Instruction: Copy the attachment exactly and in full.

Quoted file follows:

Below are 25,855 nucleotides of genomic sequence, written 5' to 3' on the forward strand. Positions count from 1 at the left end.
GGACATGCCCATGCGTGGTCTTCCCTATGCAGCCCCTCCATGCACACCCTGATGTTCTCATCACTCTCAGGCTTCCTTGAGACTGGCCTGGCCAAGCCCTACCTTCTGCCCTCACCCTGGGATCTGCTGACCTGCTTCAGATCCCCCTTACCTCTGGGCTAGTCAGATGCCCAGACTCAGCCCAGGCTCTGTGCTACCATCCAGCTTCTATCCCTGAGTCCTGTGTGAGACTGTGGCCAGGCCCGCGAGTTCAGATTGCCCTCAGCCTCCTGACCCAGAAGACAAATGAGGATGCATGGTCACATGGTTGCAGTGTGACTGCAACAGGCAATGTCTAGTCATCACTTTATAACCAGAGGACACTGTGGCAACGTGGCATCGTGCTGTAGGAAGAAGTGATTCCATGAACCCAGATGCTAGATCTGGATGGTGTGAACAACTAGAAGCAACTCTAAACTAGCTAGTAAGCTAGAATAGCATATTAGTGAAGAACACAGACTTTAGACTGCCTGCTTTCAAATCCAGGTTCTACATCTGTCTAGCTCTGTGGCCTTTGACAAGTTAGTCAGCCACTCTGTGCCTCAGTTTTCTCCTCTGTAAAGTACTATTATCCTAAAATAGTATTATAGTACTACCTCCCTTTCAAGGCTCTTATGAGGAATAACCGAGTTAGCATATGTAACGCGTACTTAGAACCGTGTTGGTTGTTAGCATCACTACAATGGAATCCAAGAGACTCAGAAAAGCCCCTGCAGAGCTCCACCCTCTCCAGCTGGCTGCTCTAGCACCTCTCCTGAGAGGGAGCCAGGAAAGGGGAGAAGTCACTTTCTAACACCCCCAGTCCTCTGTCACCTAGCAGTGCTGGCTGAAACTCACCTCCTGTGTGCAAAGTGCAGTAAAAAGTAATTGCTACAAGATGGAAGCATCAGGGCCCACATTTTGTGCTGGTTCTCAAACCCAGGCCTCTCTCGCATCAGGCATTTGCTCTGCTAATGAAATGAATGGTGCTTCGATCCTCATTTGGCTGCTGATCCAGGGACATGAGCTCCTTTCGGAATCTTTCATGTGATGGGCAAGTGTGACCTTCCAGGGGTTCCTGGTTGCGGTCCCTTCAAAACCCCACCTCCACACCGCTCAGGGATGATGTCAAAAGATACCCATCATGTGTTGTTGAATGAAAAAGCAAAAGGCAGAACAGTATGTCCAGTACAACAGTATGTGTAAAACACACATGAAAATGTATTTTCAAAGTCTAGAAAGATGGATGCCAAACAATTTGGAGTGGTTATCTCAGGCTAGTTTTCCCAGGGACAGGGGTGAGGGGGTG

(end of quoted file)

Below are 25,855 nucleotides of genomic sequence, written 5' to 3' on the forward strand. Positions count from 1 at the left end.
GGACATGCCCATGCGTGGTCTTCCCTATGCAGCCCCTCCATGCACACCCTGATGTTCTCATCACTCTCAGGCTTCCTTGAGACTGGCCTGGCCAAGCCCTACCTTCTGCCCTCACCCTGGGATCTGCTGACCTGCTTCAGATCCCCCTTACCTCTGGGCTAGTCAGATGCCCAGACTCAGCCCAGGCTCTGTGCTACCATCCAGCTTCTATCCCTGAGTCCTGTGTGAGACTGTGGCCAGGCCCGCGAGTTCAGATTGCCCTCAGCCTCCTGACCCAGAAGACAAATGAGGATGCATGGTCACATGGTTGCAGTGTGACTGCAACAGGCAATGTCTAGTCATCACTTTATAACCAGAGGACACTGTGGCAACGTGGCATCGTGCTGTAGGAAGAAGTGATTCCATGAACCCAGATGCTAGATCTGGATGGTGTGAACAACTAGAAGCAACTCTAAACTAGCTAGTAAGCTAGAATAGCATATTAGTGAAGAACACAGACTTTAGACTGCCTGCTTTCAAATCCAGGTTCTACATCTGTCTAGCTCTGTGGCCTTTGACAAGTTAGTCAGCCACTCTGTGCCTCAGTTTTCTCCTCTGTAAAGTACTATTATCCTAAAATAGTATTATAGTACTACCTCCCTTTCAAGGCTCTTATGAGGAATAACCGAGTTAGCATATGTAACGCGTACTTAGAACCGTGTTGGTTGTTAGCATCACTACAATGGAATCCAAGAGACTCAGAAAAGCCCCTGCAGAGCTCCACCCTCTCCAGCTGGCTGCTCTAGCACCTCTCCTGAGAGGGAGCCAGGAAAGGGGAGAAGTCACTTTCTAACACCCCCAGTCCTCTGTCACCTAGCAGTGCTGGCTGAAACTCACCTCCTGTGTGCAAAGTGCAGTAAAAAGTAATTGCTACAAGATGGAAGCATCAGGGCCCACATTTTGTGCTGGTTCTCAAACCCAGGCCTCTCTCGCATCAGGCATTTGCTCTGCTAATGAAATGAATGGTGCTTCGATCCTCATTTGGCTGCTGATCCAGGGACATGAGCTCCTTTCGGAATCTTTCATGTGATGGGCAAGTGTGACCTTCCAGGGGTTCCTGGTTGCGGTCCCTTCAAAACCCCACCTCCACACCGCTCAGGGATGATGTCAAAAGATACCCATCATGTGTTGTTGAATGAAAAAGCAAAAGGCAGAACAGTATGTCCAGTACAACAGTATGTGTAAAACACACATGAAAATGTATTTTCAAAGTCTAGAAAGATGGATGCCAAACAATTTGGAGTGGTTATCTCAGGCTAGTTTTCCCAGGGACAGGGGTGAGGGGGTG